ALEXANDRIA, Va.—Job applicants at MGM Resorts get to try out a day on the job before they’re hired, thanks to virtual reality, reports Business Insider. The company’s goal in using the technology is to reduce employee turnover.
Potential employees wear a virtual reality headset and try out different roles in the company.
"It can be very difficult just to verbally explain the types of positions or show a video," Laura Lee, MGM Resorts' chief HR officer, told Insider. With the VR experience, applicants can "throw a headset on and really experience the job.”
Previously, MGM used “day-in-the-life” videos and chats with current employees, but this is its first foray into the virtual reality world. Headsets will be available for customer-service roles at its employment centers and potentially at career fairs, and they will be used for training.
With MGM opening its first casino in Japan—the first casino for the country—potential workers there may not know what it’s like to work at a casino, and Lee said this will be helpful in giving them an in-depth feel for jobs.
Circle K Europe is one convenience retailer using gamification to enhance employee training and engagement. Circle K’s gamified training program, dubbed CK Star, includes a series of “episodes” that engage store associates in different on-the-job scenarios, NACS Magazine writes in the October 2021 cover story, “Ahead of the Game.” Employees earn points by completing each episode. It’s about immersing users in real-life, store associate-level situations.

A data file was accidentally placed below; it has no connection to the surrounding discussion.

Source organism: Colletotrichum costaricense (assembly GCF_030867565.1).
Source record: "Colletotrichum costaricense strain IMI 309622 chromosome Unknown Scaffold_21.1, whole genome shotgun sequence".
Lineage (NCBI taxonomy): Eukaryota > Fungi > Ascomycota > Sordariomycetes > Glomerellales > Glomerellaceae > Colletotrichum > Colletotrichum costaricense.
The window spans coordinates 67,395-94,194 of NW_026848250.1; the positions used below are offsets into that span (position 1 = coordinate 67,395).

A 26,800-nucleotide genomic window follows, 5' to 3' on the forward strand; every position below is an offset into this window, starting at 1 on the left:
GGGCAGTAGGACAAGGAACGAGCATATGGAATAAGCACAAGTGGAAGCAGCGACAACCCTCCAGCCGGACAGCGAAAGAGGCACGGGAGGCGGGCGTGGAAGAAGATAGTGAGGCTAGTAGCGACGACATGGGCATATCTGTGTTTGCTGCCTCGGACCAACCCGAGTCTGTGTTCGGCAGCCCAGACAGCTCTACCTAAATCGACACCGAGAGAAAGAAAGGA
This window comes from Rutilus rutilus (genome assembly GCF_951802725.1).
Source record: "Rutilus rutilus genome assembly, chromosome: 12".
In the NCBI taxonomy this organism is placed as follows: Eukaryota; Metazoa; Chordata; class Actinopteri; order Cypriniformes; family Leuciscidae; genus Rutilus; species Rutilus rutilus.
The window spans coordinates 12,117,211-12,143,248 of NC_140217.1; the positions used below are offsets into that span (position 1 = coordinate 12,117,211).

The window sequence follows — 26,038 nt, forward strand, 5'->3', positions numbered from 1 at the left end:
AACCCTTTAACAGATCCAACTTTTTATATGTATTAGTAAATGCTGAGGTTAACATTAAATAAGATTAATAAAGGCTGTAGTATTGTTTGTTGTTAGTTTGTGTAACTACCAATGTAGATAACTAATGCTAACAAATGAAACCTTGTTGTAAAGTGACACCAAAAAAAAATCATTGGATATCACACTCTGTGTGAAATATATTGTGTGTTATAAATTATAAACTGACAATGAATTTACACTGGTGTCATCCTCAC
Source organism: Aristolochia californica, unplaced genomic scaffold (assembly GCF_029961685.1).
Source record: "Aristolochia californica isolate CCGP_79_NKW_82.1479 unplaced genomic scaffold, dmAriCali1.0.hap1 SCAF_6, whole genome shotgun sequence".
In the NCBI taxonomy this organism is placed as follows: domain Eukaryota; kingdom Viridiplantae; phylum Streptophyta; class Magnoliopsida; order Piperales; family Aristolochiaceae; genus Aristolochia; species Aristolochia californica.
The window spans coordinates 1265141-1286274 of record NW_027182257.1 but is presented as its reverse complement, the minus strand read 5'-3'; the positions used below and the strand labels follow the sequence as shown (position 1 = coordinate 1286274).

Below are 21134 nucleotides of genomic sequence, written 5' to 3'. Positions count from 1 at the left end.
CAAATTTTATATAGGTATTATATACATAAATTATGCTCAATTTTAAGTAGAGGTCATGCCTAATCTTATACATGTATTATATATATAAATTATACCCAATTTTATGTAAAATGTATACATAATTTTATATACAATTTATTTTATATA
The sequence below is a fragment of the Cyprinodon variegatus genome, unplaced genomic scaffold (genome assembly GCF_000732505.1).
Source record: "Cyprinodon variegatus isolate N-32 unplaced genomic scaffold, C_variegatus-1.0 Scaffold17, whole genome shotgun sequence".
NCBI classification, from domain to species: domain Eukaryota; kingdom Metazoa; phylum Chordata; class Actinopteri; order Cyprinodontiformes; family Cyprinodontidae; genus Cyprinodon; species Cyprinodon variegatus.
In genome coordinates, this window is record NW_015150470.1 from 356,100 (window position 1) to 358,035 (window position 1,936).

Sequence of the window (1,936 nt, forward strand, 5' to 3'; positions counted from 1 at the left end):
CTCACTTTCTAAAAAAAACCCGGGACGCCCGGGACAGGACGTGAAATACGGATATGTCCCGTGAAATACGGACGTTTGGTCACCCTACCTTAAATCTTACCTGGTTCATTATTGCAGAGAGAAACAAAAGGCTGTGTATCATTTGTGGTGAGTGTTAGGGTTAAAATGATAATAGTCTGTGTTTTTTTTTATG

In what is being described as “The Great Resignation,” Americans are leaving their jobs in droves, and employees younger than 35 are leading the way. The hospitality industry has been especially hard hit with labor shortages. November’s Labor Department job numbers found the leisure and hospitality industry to have an unemployment rate of 7.5%, compared to the overall unemployment rate fell of 4.2%.
Many unemployed Americans are not eager to rejoin the workforce with 53% of Americans who became unemployed during the pandemic said they were only somewhat active or not very active at all in looking for work. Additionally, 56% said they continue to be unemployed for more than six months before it becomes essential to return to full-time work. Eleven percent said it will be more than a year before it is necessary to return to work, and 15% said it will never be essential.
Convenience retailers are increasing their minimum wages to stay competitive. Rutter’s raised its minimum wage to $16 an hour, and Sheetz also raised its starting pay this year. Some 7-Eleven locations are currently offering $500 new hire bonuses, and select GPM Investments c-stores are offering $2,500 sign-on bonuses.
Other retailers also pay above the minimum wage to attract talent in a tight labor market. Hobby Lobby has raised its starting pay to $18.50 an hour. Walmart pays on average $16.40 in the U.S. Target’s minimum wage is $15 an hour, and it is paying its team members an extra $2 an hour if they work during select days during the holiday season. Starbucks also announced it will raise wages at least twice next year, which would bring its starting pay to $15 an hour by next summer and its average pay to $17.
To help convenience retailers attract and retain top-notch people, NACS partnered with the nonprofit Good Jobs Institute in January 2020 to bring the Good Jobs Strategy to the industry.
A recent NACS webinar explored how retailers can attract and hire team members today and in the future. From virtual hiring to job shadowing, retailers are employing a host of ways to find and connect with potential workers.
Look for “Understanding Your Local Labor Landscape” in the just-published December issue of NACS Magazine for tips on building an effective employee value proposition and how to gain an edge when competing for candidates.